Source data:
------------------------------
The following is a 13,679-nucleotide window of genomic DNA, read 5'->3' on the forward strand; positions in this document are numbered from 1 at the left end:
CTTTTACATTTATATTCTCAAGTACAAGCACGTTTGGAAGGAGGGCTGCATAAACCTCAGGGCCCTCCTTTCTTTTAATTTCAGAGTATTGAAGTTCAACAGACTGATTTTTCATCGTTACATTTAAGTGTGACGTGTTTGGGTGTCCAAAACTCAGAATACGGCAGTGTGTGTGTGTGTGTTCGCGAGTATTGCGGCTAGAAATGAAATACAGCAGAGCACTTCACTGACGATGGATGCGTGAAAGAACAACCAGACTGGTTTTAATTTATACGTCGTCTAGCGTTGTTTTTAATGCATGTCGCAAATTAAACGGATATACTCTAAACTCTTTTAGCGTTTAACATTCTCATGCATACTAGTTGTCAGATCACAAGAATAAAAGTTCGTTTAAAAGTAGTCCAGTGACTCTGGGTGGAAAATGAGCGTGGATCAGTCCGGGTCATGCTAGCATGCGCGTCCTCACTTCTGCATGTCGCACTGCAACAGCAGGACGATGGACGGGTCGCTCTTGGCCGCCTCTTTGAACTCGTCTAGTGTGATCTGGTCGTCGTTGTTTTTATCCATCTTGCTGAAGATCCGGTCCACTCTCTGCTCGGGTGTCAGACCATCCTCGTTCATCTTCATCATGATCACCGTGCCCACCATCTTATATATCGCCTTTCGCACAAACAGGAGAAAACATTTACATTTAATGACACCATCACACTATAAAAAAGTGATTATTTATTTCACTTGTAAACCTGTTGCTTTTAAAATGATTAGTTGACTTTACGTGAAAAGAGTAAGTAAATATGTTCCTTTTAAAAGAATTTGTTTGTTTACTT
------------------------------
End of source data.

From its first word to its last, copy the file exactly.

The following is a 13,679-nucleotide window of genomic DNA, read 5'->3' on the forward strand; positions in this document are numbered from 1 at the left end:
CTTTTACATTTATATTCTCAAGTACAAGCACGTTTGGAAGGAGGGCTGCATAAACCTCAGGGCCCTCCTTTCTTTTAATTTCAGAGTATTGAAGTTCAACAGACTGATTTTTCATCGTTACATTTAAGTGTGACGTGTTTGGGTGTCCAAAACTCAGAATACGGCAGTGTGTGTGTGTGTGTTCGCGAGTATTGCGGCTAGAAATGAAATACAGCAGAGCACTTCACTGACGATGGATGCGTGAAAGAACAACCAGACTGGTTTTAATTTATACGTCGTCTAGCGTTGTTTTTAATGCATGTCGCAAATTAAACGGATATACTCTAAACTCTTTTAGCGTTTAACATTCTCATGCATACTAGTTGTCAGATCACAAGAATAAAAGTTCGTTTAAAAGTAGTCCAGTGACTCTGGGTGGAAAATGAGCGTGGATCAGTCCGGGTCATGCTAGCATGCGCGTCCTCACTTCTGCATGTCGCACTGCAACAGCAGGACGATGGACGGGTCGCTCTTGGCCGCCTCTTTGAACTCGTCTAGTGTGATCTGGTCGTCGTTGTTTTTATCCATCTTGCTGAAGATCCGGTCCACTCTCTGCTCGGGTGTCAGACCATCCTCGTTCATCTTCATCATGATCACCGTGCCCACCATCTTATATATCGCCTTTCGCACAAACAGGAGAAAACATTTACATTTAATGACACCATCACACTATAAAAAAGTGATTATTTATTTCACTTGTAAACCTGTTGCTTTTAAAATGATTAGTTGACTTTACGTGAAAAGAGTAAGTAAATATGTTCCTTTTAAAAGAATTTGTTTGTTTACTT